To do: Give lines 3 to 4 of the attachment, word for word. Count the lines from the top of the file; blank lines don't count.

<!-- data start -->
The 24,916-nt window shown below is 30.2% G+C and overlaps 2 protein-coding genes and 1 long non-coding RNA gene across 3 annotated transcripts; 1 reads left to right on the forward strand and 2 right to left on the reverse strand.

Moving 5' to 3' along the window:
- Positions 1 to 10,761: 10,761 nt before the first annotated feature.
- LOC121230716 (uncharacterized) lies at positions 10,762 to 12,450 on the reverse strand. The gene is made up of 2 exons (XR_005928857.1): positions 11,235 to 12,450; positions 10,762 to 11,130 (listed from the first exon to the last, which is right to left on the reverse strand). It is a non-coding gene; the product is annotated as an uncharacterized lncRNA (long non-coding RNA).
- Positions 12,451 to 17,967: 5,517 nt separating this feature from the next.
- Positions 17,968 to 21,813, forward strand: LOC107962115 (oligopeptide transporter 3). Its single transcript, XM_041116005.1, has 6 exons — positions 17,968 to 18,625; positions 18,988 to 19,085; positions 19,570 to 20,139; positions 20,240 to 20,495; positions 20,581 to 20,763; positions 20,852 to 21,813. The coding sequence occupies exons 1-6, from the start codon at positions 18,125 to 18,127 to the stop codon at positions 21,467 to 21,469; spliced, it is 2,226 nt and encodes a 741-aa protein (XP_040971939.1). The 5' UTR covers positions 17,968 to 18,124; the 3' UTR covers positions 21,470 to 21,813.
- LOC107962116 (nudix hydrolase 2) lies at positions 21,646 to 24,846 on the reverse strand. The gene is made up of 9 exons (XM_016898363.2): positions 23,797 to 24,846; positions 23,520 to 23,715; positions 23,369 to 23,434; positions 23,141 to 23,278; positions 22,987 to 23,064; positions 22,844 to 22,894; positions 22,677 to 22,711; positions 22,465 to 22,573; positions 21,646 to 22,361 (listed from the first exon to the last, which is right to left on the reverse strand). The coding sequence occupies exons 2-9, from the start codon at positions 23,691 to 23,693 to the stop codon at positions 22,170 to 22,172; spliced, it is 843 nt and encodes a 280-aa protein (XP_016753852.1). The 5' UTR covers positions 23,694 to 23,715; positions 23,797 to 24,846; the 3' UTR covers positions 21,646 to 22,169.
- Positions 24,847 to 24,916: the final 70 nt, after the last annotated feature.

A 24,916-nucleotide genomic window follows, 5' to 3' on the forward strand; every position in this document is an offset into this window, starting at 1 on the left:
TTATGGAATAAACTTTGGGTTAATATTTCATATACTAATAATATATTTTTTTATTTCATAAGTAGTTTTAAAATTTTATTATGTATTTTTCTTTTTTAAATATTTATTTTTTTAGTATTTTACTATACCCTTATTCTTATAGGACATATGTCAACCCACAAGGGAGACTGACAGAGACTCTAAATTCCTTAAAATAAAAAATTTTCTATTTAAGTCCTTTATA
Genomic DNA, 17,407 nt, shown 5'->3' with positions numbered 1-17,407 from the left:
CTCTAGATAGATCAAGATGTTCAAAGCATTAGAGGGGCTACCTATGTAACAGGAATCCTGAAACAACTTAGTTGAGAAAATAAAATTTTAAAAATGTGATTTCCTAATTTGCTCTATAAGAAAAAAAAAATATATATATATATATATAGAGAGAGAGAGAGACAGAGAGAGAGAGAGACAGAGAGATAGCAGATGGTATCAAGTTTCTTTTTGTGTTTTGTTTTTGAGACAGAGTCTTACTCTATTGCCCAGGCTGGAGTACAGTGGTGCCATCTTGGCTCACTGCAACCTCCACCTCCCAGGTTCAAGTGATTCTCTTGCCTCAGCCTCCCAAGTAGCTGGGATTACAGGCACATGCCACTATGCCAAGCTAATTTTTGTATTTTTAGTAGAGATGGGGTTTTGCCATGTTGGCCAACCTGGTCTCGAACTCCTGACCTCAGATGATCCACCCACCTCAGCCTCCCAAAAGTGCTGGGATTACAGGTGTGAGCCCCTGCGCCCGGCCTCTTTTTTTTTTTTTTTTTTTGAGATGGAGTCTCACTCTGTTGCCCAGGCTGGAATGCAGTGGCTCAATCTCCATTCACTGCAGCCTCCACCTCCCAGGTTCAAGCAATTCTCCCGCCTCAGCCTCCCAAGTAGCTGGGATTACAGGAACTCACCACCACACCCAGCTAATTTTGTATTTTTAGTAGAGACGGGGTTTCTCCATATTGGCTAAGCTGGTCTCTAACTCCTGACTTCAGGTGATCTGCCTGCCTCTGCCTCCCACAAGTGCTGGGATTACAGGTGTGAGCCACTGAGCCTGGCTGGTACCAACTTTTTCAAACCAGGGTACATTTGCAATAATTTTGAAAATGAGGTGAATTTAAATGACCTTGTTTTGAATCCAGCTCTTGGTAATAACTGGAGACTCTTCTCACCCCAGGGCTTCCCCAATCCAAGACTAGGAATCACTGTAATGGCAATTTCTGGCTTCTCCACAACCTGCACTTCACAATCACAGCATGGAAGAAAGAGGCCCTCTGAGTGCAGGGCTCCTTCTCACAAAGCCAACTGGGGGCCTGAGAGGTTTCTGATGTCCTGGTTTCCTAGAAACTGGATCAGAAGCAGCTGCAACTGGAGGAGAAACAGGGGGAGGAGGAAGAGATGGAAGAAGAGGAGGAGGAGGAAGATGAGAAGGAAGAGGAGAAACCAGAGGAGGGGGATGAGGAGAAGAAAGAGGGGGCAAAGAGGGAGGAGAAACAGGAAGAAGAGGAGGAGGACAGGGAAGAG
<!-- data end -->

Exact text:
- Positions 1 to 10,761: 10,761 nt before the first annotated feature.
- LOC121230716 (uncharacterized) lies at positions 10,762 to 12,450 on the reverse strand. The gene is made up of 2 exons (XR_005928857.1): positions 11,235 to 12,450; positions 10,762 to 11,130 (listed from the first exon to the last, which is right to left on the reverse strand). It is a non-coding gene; the product is annotated as an uncharacterized lncRNA (long non-coding RNA).